The Legislature moved this year to restrict gun access for people who are subject to restraining orders, a move supporters heralded as a victory for victims of domestic violence.
But lawmakers also took passes on two citizen initiatives dealing with gun issues, and it’s unclear if lawmakers’ support for a limited gun control measure will translate into voter support for universal background checks on gun sales.
House Bill 1840 — the only gun-control measure to pass the Legislature this session — unanimously cleared the Senate last week after having already received unanimous approval in the House. The measure is now headed to Gov. Jay Inslee’s desk.
The legislation would require those with protection orders against them to surrender all firearms while the order is in effect, but only if a judge also rules they pose a physical threat to their partner or child.
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State Rep. Roger Goodman, a Kirkland Democrat who sponsored the bill, said the measure protects gun ownership rights while also looking out for survivors of domestic violence.
“Firearms rights are strongly protected,” Goodman said. “This bill makes sure we abide by that but let’s hold accountable those who are threatening (victims).”
The legislation was introduced last year and approved by the House but didn’t made it to the floor of the Senate.
Sen. Mike Padden, a Spokane Valley Republican who chairs the Senate Law and Justice Committee, said the bill gained support this year after being amended so it wouldn’t force individuals to automatically give up their firearms if a protection order is issued against them. Unlike last year’s proposal, this year’s version requires judges to rule that an individual poses a credible threat to a partner, spouse or child before issuing an order requiring the surrender of guns to a local police department.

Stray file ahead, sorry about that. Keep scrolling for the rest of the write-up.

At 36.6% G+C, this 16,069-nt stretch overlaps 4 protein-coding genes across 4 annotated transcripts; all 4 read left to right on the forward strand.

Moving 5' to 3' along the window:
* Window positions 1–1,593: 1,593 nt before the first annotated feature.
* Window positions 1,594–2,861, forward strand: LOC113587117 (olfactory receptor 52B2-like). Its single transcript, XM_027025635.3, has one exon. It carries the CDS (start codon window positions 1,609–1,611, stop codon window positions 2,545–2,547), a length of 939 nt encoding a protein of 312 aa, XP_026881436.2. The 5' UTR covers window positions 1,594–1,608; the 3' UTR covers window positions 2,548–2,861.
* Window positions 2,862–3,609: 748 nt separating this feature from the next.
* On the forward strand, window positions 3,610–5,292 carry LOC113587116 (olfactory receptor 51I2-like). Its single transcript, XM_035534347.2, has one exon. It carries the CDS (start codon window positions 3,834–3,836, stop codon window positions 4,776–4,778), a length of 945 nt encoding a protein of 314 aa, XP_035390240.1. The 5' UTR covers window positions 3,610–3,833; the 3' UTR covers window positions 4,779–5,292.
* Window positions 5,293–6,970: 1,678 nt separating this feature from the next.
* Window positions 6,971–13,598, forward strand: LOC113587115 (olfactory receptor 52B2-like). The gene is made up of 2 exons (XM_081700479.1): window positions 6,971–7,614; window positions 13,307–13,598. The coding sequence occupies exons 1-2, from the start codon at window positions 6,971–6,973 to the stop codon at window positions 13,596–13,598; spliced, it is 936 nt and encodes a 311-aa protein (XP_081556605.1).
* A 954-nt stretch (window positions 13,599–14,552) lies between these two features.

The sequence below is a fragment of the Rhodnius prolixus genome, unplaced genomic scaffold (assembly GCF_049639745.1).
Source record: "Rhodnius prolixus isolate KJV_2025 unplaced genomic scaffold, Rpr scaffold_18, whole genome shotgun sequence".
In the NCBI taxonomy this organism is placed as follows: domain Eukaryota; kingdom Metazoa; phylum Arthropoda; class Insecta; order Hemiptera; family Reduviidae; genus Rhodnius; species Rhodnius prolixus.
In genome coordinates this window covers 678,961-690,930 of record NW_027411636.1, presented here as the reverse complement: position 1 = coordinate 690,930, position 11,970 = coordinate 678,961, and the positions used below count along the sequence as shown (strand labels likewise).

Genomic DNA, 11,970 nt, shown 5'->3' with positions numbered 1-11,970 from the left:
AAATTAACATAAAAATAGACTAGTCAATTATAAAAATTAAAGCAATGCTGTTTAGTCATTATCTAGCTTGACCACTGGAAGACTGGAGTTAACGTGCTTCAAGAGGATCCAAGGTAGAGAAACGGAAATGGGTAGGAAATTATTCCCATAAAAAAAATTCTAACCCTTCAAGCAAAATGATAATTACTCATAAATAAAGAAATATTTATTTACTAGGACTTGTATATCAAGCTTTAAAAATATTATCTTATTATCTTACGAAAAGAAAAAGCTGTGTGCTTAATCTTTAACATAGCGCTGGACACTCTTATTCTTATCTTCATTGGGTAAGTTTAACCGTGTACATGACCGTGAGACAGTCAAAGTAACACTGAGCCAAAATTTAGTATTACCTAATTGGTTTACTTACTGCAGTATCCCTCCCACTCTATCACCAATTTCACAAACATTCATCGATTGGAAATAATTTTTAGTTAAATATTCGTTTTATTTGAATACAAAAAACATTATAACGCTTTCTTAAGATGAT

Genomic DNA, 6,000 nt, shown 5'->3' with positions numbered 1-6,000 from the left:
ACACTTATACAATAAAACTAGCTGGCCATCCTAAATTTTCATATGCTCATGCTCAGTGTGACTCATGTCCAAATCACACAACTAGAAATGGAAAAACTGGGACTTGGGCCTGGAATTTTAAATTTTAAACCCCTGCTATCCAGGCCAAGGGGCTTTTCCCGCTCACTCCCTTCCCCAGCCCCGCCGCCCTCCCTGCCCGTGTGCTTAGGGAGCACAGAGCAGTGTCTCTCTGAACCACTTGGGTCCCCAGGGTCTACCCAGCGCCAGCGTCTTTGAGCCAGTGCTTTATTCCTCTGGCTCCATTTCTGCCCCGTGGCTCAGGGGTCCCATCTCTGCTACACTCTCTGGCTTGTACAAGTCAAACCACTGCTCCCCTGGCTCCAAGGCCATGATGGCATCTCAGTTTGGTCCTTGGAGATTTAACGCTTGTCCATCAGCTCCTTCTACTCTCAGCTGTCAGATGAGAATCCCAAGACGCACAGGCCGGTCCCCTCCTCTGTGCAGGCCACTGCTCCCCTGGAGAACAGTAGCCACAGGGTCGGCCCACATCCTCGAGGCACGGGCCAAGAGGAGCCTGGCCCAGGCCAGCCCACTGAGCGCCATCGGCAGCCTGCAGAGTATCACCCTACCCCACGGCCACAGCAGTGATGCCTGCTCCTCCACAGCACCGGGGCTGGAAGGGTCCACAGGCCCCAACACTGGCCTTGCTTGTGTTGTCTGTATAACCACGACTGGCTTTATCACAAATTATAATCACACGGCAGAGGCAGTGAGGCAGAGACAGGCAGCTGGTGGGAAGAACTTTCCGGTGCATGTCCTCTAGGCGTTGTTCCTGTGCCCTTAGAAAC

Before, “there were some concerns that something as important as gun rights should not be taken away from someone without a conviction,” Padden said. But he said that lawmakers also wanted to ensure “that victims of domestic violence not be put in a position where they could be in grave danger.”
Rory Graves, whose mother was critically injured when her stepfather shot her during a domestic dispute in 2012, called the legislation “a huge win” for victims. Graves, who lives in Bothell, testified in support of the bill earlier this year.
“Domestic violence isn’t a rare problem,” Graves said. “The legislation will save lives.”
Christian Sinderman of the Washington Alliance for Gun Responsibility, a major backer of this fall’s Initiative 594, said the legislation’s success gives the I-594 campaign momentum as it heads toward the November election. The initiative would establish a universal background check requirement for all gun sales statewide.
“It shows there is some willingness to adopt gun-responsibility legislation,” said Sinderman, a spokesman for the alliance.
But supporters of Initiative 591, a competing gun initiative, say the bill lawmakers approved to deal with perpetrators of domestic violence is no indicator of how the gun initiatives will fare in November.
“It’s a good, bipartisan bill that everyone supported,” Bellevue gun rights advocate Alan Gottlieb said. “It doesn’t impact anything.”
I-591 would prohibit any background checks stricter than what the federal government dictates and prevent the government from confiscating firearms without due process.
The two gun-related initiatives were certified by Secretary of State Kim Wyman in January and sent to the Legislature for consideration.
Public hearings for both initiatives were held in both chambers, but no action was taken, thus sending the initiatives to the ballot.
Goodman, the sponsor of the domestic violence bill that passed the Legislature, said that while lawmakers are hesitant to approve universal background checks for gun sales, voters may be more willing to support it.
He compared I-594, the gun-background check measure, to the initiative voters approved in 2012 to legalize recreational use of marijuana. That issue also “was perceived as too hot to handle” in the Legislature, he said.
“If there’s any way that we can save just one life, for me it is worth it to do more extensive background checks,” Goodman said.
Padden said he isn’t sure the passage of gun-related legislation means much to the larger issue of gun control in Washington. House Bill 1840 was important, but doesn’t necessarily mean voters or lawmakers want more stringent gun laws, Padden said.
The Legislature also approved Senate Bill 5956, which passed unanimously in the Senate and by a 95-3 vote in the House. It would allow for the lawful possession of short-barreled rifles that are legally registered and acquired under federal law.